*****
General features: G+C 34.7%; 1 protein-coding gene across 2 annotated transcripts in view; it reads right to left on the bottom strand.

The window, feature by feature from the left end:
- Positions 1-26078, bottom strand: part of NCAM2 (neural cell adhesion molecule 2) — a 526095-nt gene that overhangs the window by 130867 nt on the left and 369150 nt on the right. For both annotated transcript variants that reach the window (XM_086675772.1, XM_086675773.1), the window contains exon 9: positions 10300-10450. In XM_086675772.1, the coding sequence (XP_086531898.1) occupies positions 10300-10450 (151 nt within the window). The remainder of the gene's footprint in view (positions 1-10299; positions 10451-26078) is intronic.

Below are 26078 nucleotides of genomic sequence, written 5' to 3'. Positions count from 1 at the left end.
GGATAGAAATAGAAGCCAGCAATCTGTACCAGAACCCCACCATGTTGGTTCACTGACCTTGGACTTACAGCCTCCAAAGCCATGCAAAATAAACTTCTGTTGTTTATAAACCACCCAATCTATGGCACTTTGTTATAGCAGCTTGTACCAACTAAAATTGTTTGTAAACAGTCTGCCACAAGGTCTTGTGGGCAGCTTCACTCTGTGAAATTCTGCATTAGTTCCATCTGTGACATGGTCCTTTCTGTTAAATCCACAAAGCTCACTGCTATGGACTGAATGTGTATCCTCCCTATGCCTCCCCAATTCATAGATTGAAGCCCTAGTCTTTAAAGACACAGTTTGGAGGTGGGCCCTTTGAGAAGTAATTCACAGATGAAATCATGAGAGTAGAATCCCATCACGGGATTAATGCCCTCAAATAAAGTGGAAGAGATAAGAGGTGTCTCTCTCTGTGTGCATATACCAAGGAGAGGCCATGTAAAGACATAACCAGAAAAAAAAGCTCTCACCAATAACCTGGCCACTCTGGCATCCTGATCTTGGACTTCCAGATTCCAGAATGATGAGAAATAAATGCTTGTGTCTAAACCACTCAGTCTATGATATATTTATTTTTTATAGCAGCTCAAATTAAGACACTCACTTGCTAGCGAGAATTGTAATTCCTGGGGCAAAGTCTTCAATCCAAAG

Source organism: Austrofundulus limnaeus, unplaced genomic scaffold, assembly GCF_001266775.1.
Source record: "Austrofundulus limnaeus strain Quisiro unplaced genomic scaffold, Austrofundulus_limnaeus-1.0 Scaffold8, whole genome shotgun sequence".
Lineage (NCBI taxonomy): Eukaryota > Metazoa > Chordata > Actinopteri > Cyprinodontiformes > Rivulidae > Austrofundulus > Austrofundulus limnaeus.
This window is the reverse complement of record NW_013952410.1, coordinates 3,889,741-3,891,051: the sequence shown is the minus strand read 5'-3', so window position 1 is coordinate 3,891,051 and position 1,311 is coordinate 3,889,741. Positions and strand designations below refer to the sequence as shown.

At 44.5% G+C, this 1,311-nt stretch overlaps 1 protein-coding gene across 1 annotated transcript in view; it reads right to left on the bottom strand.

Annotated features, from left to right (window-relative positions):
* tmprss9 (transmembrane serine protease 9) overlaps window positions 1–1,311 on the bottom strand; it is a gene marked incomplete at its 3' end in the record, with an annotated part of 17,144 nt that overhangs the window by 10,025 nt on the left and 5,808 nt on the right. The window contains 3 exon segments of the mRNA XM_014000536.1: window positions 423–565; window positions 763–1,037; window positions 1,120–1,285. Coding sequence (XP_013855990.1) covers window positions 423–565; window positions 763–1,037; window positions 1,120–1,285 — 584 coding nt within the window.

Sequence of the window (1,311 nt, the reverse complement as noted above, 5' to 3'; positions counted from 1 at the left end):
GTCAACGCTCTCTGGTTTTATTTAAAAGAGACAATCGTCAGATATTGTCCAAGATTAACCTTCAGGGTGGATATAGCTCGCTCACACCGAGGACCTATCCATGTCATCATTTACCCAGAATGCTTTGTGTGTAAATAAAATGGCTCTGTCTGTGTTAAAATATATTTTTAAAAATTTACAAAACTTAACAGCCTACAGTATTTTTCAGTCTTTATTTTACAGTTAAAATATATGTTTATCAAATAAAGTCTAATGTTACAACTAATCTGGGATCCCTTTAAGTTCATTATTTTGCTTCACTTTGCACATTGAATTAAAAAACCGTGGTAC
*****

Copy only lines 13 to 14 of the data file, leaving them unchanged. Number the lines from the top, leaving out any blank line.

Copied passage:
Sequence of the window (1,311 nt, the reverse complement as noted above, 5' to 3'; positions counted from 1 at the left end):
GTCAACGCTCTCTGGTTTTATTTAAAAGAGACAATCGTCAGATATTGTCCAAGATTAACCTTCAGGGTGGATATAGCTCGCTCACACCGAGGACCTATCCATGTCATCATTTACCCAGAATGCTTTGTGTGTAAATAAAATGGCTCTGTCTGTGTTAAAATATATTTTTAAAAATTTACAAAACTTAACAGCCTACAGTATTTTTCAGTCTTTATTTTACAGTTAAAATATATGTTTATCAAATAAAGTCTAATGTTACAACTAATCTGGGATCCCTTTAAGTTCATTATTTTGCTTCACTTTGCACATTGAATTAAAAAACCGTGGTAC